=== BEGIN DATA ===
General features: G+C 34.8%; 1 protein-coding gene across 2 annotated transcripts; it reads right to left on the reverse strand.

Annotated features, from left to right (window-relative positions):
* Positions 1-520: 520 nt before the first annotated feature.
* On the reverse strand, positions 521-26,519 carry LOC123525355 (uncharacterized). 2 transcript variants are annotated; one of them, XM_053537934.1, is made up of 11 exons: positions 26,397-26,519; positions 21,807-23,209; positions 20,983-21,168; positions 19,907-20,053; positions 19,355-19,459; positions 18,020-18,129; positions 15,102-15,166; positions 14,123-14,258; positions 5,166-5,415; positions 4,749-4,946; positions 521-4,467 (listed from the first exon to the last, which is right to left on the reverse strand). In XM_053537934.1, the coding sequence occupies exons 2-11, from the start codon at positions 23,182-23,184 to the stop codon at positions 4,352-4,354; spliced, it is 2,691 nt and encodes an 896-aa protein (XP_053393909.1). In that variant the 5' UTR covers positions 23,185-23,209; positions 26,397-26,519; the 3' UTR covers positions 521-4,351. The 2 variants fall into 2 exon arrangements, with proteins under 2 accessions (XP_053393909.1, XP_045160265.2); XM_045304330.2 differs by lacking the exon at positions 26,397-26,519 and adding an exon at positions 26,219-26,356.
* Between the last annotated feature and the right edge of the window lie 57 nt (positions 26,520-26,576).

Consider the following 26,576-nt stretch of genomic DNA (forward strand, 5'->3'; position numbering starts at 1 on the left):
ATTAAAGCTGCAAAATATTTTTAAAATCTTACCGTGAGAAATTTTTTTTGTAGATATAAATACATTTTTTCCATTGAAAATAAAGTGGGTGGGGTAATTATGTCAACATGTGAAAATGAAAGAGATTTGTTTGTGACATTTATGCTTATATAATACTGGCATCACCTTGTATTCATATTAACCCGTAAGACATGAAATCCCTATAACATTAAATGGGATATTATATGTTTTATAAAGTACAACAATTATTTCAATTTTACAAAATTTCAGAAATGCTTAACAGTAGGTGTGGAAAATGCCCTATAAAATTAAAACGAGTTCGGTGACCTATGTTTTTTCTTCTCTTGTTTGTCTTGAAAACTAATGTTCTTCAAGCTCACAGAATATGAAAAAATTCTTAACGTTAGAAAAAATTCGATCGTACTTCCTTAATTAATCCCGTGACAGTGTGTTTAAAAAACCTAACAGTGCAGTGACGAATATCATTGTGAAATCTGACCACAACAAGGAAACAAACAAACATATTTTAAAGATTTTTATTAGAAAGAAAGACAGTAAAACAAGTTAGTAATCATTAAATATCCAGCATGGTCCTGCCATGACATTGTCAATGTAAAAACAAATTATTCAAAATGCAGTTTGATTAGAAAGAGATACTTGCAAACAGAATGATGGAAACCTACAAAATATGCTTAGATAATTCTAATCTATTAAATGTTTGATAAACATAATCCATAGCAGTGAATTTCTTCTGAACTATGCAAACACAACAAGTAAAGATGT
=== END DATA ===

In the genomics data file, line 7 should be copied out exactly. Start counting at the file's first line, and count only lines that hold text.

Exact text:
ATTAAAGCTGCAAAATATTTTTAAAATCTTACCGTGAGAAATTTTTTTTGTAGATATAAATACATTTTTTCCATTGAAAATAAAGTGGGTGGGGTAATTATGTCAACATGTGAAAATGAAAGAGATTTGTTTGTGACATTTATGCTTATATAATACTGGCATCACCTTGTATTCATATTAACCCGTAAGACATGAAATCCCTATAACATTAAATGGGATATTATATGTTTTATAAAGTACAACAATTATTTCAATTTTACAAAATTTCAGAAATGCTTAACAGTAGGTGTGGAAAATGCCCTATAAAATTAAAACGAGTTCGGTGACCTATGTTTTTTCTTCTCTTGTTTGTCTTGAAAACTAATGTTCTTCAAGCTCACAGAATATGAAAAAATTCTTAACGTTAGAAAAAATTCGATCGTACTTCCTTAATTAATCCCGTGACAGTGTGTTTAAAAAACCTAACAGTGCAGTGACGAATATCATTGTGAAATCTGACCACAACAAGGAAACAAACAAACATATTTTAAAGATTTTTATTAGAAAGAAAGACAGTAAAACAAGTTAGTAATCATTAAATATCCAGCATGGTCCTGCCATGACATTGTCAATGTAAAAACAAATTATTCAAAATGCAGTTTGATTAGAAAGAGATACTTGCAAACAGAATGATGGAAACCTACAAAATATGCTTAGATAATTCTAATCTATTAAATGTTTGATAAACATAATCCATAGCAGTGAATTTCTTCTGAACTATGCAAACACAACAAGTAAAGATGT